BY CHRISTOPHER HASKELL
JULY 1, 2010
Can you remake a 1973 George Romero horror film? From the sounds of the plot, the original film sounds more intriguing than the remake. My guess is that the original “Crazies” was probably a hokey, 70’s B-movie that would have been glazed over in today‘s market. But the remake has reached a level untouched by the original.
“The Crazies” 2.0 started off perfectly. A normal hick town all gathered around a baseball field when out of nowhere the town drunk strolls onto the field with a shotgun and looks to take out anyone and everyone when the local sheriff (Timothy Olyphant) steps in and shoots him down. What follows can be described as a small town investigation, leading the sheriff and his deputy (Joe Anderson) into a search for what is causing normal townsfolk to snap. The film would be perfect staying in the small town, “who will snap next” mode with crazy morticians and absent-minded bicyclists, but the film decides to fall off into obscurity with science fiction spewing its guts all over the film’s plot.
The film as a whole reminded me exactly of “Resident Evil” with viruses, quarantine, and unruly soldiers. The trailer makes the film look extremely original; the biggest reason I was so eager to see the film. By the end of the film, I felt like I had seen the entire film before. The film did have eeriness on its side however. The demented townspeople and their slaughtering of innocent victims was just what the film needed and could have used that same eeriness throughout its entirety instead of sporadically.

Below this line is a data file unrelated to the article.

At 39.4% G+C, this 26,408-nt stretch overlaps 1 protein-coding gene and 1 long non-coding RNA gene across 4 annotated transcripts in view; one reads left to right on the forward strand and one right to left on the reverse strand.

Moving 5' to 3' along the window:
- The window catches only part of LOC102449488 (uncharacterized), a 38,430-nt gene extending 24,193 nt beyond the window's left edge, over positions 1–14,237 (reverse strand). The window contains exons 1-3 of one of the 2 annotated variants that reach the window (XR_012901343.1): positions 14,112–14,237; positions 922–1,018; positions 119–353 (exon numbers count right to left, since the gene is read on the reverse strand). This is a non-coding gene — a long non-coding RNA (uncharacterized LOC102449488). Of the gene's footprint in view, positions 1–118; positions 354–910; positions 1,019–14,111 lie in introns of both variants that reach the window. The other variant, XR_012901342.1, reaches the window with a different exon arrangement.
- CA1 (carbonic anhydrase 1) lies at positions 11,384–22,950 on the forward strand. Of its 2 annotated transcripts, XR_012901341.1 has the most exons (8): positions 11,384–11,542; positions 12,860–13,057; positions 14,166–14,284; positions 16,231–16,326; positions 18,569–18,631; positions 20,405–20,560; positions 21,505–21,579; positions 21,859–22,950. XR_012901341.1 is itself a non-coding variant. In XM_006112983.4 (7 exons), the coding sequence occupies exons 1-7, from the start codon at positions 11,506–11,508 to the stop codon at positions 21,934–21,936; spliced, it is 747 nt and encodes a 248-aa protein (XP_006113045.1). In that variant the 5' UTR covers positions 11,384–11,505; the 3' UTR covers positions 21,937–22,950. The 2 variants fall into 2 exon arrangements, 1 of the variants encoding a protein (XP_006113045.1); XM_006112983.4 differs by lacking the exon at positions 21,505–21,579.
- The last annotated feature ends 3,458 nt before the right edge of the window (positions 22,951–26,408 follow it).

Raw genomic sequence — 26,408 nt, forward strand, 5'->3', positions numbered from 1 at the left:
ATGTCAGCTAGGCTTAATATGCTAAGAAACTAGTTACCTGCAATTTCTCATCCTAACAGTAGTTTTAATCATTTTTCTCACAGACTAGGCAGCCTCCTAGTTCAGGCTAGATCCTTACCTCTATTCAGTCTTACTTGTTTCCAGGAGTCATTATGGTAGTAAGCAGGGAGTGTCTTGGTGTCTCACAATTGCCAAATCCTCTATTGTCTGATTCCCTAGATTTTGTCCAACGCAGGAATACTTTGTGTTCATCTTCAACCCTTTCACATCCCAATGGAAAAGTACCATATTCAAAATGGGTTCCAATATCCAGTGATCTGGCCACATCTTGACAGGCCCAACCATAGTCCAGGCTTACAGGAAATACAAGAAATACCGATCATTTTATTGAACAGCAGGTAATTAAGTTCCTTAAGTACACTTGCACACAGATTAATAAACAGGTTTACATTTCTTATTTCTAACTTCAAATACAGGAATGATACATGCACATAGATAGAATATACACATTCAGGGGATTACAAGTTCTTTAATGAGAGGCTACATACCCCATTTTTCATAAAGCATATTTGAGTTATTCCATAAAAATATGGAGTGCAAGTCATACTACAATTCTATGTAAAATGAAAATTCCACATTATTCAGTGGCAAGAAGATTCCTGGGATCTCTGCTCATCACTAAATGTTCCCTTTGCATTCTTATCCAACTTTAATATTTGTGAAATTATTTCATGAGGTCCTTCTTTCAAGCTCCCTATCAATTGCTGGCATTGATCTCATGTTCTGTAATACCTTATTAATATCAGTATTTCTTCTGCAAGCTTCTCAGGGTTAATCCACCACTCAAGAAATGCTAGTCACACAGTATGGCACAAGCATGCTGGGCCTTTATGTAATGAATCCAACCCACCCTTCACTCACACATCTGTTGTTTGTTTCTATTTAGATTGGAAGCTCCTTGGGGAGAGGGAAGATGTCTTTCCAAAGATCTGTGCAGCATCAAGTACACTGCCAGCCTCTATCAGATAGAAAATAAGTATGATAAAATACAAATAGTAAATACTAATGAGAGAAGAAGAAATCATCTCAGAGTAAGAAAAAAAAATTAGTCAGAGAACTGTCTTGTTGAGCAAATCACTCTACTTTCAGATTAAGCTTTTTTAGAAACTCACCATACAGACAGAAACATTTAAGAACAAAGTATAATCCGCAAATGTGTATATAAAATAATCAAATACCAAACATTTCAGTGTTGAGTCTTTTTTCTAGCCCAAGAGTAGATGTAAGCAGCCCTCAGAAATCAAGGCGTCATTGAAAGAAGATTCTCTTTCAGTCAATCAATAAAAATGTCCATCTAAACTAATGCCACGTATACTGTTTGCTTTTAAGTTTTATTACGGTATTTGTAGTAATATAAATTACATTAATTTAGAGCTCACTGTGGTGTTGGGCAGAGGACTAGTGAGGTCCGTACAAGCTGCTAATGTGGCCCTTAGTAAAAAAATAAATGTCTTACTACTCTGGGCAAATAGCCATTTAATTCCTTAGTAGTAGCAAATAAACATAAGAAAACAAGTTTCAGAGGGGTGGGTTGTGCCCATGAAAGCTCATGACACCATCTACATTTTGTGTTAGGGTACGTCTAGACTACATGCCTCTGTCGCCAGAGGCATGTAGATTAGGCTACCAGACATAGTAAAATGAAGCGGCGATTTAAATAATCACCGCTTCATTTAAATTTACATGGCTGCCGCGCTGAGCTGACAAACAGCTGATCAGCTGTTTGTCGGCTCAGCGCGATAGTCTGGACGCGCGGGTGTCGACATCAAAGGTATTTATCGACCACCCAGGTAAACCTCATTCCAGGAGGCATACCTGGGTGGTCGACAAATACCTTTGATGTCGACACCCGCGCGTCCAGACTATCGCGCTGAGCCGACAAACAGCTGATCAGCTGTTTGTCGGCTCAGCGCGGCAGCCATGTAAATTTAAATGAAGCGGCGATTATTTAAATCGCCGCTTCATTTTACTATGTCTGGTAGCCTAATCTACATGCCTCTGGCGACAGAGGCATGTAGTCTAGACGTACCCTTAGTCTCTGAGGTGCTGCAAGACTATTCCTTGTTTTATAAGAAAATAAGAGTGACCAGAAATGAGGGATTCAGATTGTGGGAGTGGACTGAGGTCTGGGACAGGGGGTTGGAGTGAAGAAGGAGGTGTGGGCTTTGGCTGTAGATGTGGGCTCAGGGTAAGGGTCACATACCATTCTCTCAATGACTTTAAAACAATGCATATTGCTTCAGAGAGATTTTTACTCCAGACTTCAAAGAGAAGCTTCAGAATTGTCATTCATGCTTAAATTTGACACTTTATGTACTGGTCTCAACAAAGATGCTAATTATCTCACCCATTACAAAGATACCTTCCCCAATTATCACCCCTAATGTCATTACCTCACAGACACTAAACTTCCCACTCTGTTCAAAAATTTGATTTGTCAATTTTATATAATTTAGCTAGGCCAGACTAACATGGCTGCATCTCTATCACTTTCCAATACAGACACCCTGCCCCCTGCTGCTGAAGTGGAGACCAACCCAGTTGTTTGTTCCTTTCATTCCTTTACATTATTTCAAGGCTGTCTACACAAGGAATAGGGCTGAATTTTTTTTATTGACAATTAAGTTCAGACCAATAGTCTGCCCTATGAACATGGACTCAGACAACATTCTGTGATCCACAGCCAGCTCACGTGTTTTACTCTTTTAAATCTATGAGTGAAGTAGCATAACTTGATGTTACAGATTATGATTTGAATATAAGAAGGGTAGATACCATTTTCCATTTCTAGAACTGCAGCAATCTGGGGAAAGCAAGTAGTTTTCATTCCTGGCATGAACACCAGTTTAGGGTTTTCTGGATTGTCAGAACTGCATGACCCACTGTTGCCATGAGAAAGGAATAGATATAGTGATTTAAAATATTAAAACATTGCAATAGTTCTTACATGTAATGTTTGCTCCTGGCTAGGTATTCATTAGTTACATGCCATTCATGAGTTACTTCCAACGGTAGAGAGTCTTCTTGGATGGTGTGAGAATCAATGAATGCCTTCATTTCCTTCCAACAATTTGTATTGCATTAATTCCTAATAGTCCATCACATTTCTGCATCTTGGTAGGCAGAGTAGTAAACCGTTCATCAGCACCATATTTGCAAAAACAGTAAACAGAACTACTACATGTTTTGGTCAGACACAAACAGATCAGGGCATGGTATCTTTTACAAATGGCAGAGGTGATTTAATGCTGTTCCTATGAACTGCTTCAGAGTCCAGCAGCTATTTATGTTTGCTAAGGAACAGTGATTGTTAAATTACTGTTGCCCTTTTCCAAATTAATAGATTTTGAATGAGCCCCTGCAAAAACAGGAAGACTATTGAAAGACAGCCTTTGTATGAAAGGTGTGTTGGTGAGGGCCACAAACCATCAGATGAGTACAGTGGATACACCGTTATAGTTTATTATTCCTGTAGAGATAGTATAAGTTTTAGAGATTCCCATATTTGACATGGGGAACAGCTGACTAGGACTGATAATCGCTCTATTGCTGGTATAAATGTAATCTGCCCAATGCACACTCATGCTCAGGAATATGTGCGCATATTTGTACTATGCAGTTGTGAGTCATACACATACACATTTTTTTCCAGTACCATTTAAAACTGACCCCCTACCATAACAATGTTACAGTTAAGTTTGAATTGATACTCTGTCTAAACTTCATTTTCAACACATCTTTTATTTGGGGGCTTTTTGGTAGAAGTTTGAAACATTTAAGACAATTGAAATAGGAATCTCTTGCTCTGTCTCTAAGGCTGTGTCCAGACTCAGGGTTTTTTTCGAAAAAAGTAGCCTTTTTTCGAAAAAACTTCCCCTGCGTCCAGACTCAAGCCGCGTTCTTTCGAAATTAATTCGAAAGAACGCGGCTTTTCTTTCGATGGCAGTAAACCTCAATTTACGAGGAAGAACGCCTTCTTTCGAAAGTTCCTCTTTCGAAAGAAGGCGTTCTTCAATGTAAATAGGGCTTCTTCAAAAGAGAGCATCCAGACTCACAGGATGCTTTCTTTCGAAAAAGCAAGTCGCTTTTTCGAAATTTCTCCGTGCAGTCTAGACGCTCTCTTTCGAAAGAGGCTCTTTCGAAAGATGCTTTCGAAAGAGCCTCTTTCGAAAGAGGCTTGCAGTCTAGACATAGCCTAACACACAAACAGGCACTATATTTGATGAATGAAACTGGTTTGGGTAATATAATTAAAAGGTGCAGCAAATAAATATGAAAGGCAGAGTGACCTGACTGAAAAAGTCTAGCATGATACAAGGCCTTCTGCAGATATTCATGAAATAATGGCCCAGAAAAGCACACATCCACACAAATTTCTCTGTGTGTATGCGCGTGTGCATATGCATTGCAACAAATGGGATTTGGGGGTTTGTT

The quality of “The Crazies” makes it easy to view the film. Toss in some high-end shots including a woman standing in front of a lit-up combine and a surrender in front of a police barricade in the dead of night. The performances match that same quality. Timothy Olyphant proves righteous as the sheriff, as does Joe Anderson, who provides a knock-out supporting performance as the deputy, which was by far my favorite part of the film. Even Radha Mitchell as Olyphant’s wife brings in a top-notch performance.
All the parts of “The Crazies” remake were right, the only bad thing: the parts were the same as an older model. Though it strays from the original plot of the film and carries the same exact themes as the “Resident Evil” franchise (not so much “flesh eating” zombies so much as “people killing competition” zombies). The quality of the performances and production value are worth the time alone, but do not expect what you see from the trailer or any comparison to the original Romero horror film besides the bare bones of the plot.
February 26, 2010
(for bloody violence and language)